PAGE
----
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United States Department of Agriculture

Agricultural Research Service

Research Project: CHARACTERIZATION OF HOST-PATHOGEN INTERACTIONS IN BARLEY AND WHEAT Title: Multiple host-specific toxins, lateral gene transfer and gene loss in the evolution of cereal Pleosporalean pathogens

Authors
item Oliver, Richard - MURDOCH UNIVERSITY
item Solomon, Peter - MURDOCH UNIVERSITY
item Hane, James - MURDOCH UNIVERSITY
item Ferguson-Hunt, Margo - MURDOCH UNIVERSITY
item Mcdonald, Bruce - MURDOCH UNIVERSITY
item Faris, Justin
item Friesen, Timothy

Submitted to: International Congress of Plant Pathology Abstracts and Proceedings
Publication Type: Abstract Only
Publication Acceptance Date: November 15, 2007
Publication Date: August 24, 2008
Citation: Oliver, R.P., Solomon, P.S., Hane, J., Ferguson-Hunt, M., Mcdonald, B.A., Faris, J.D., Friesen, T.L. 2008. Multiple host-specific toxins, lateral gene transfer and gene loss in the evolution of cereal Pleosporalean pathogens. International Congress of Plant Pathology Abstracts and Proceedings. Torino, Italy, August 24-29, 2008.

Technical Abstract: We are analysing the wheat pathogen Stagonospora nodorum in order to determine the molecular basis of pathogenicity. The genome sequence of S. nodorum has been obtained and compared to the tan spot pathogen Pyrenophora tritici-repentis. Combined analyses of genome sequences, specific wheat populations segregating for susceptibility and pathogen population genetics have revealed a new model of pathogenicity in S. nodorum. In this model, the pathogen expresses at least 4 different host-specific toxins (HSTs). Each toxin interacts with a different host susceptibility gene. Interaction leads to necrosis which, unlike a classical gene-for-gene system, benefits fungal reproduction. The consequences of this model for disease control will be discussed. The evolutionary history of the toxin genes can be inferred by analysis of the genome sequences and by sampling geographically distinct pathogen populations. We have presented evidence that ToxA has been laterally transferred both into S. nodorum and from S. nodorum into P. tritici-repentis. The fate of the transferred DNA in P. tritici-repentis has been examined and evidence of gene duplication and gene loss was found. The history of twentieth-century emergence of plant disease is littered with examples of fungi related to S. nodorum and P. tritici-repentis, whose pathogenicity is determined by host-specific toxins. The idea that lateral transfer of the HST genes might be a common theme of these twentieth century diseases will be discussed.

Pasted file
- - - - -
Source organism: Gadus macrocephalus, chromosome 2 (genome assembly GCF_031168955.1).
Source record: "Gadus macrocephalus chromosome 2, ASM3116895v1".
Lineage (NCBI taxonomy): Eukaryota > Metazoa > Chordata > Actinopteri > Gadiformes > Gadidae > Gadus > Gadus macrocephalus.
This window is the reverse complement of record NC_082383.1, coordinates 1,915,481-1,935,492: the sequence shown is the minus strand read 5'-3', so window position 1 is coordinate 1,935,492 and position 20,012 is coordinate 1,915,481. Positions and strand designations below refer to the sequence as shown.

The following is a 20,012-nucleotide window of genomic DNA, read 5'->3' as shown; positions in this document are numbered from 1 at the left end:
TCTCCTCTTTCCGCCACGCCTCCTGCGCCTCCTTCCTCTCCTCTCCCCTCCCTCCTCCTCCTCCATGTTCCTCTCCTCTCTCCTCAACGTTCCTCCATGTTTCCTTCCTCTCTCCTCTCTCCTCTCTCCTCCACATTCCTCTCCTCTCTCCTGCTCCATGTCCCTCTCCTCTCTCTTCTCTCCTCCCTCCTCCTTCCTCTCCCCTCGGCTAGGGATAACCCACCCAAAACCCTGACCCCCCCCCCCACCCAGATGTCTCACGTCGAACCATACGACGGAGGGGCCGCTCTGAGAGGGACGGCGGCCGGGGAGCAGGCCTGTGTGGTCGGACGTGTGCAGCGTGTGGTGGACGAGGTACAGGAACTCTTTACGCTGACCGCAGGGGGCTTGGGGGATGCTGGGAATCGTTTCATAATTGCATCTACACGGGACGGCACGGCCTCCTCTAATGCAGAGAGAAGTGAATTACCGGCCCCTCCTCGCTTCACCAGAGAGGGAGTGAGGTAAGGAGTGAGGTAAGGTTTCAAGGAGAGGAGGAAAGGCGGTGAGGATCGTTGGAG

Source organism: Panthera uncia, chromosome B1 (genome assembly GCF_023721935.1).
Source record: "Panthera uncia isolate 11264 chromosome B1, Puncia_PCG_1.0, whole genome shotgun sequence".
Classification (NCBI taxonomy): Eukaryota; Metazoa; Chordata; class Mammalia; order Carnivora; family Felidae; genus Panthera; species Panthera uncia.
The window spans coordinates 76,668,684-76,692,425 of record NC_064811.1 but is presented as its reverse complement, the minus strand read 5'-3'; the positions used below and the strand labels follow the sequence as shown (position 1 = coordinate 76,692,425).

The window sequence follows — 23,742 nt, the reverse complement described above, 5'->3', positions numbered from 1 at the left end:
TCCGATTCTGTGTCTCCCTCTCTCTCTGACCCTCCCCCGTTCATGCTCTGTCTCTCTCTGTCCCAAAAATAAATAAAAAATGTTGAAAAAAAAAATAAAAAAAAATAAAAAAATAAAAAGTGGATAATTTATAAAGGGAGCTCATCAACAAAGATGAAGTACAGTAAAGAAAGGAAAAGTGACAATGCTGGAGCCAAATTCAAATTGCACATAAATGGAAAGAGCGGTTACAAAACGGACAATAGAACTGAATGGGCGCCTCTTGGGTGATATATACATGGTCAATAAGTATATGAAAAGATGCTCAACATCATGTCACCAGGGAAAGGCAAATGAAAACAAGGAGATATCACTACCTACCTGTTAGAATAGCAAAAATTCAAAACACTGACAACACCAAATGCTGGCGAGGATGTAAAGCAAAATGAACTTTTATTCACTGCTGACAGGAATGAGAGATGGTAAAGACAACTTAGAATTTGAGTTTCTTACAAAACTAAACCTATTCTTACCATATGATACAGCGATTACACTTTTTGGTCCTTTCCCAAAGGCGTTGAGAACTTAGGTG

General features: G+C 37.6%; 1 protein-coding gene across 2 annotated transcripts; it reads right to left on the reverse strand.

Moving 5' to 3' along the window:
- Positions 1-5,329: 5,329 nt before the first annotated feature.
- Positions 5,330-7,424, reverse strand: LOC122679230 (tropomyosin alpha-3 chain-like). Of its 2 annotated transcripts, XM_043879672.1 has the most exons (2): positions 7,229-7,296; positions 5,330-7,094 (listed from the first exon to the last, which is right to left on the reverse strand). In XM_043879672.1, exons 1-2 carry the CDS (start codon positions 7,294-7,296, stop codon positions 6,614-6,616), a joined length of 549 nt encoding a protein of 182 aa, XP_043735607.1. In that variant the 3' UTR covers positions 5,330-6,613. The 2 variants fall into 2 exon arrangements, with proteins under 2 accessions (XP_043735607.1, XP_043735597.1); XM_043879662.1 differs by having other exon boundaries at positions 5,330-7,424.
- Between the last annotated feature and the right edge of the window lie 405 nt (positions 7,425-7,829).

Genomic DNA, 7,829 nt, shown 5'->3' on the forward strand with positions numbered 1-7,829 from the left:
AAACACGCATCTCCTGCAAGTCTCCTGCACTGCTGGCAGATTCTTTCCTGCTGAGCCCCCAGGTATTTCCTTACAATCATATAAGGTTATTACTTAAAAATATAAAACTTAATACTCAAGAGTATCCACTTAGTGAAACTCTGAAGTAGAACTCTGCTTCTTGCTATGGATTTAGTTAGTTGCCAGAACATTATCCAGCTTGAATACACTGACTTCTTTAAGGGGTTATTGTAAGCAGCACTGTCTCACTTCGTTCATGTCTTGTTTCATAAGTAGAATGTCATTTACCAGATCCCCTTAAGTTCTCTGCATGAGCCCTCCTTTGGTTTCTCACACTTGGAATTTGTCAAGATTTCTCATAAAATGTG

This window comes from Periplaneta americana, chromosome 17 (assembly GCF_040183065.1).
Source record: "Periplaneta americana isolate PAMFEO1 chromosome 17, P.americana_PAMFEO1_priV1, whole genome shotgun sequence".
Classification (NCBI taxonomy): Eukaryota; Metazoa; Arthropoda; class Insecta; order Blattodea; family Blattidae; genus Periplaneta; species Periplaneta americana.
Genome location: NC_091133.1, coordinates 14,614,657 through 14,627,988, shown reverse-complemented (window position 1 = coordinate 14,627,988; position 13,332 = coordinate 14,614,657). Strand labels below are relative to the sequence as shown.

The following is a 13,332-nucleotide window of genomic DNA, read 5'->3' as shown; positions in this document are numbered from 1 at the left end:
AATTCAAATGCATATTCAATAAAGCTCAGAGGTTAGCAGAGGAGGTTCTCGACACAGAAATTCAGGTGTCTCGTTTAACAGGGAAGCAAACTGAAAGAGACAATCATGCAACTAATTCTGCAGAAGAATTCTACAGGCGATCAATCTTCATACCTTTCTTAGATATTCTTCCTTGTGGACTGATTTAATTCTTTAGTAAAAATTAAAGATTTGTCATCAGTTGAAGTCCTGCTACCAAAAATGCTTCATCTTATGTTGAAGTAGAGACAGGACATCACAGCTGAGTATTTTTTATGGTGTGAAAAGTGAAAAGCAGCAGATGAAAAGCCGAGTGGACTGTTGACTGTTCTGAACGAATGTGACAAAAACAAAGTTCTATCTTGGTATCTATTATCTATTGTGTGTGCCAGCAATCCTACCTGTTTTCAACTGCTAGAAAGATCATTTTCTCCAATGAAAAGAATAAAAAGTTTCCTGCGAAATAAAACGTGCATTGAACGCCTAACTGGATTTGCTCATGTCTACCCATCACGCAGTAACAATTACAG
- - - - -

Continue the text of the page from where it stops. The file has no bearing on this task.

Last Modified: 10/23/2014
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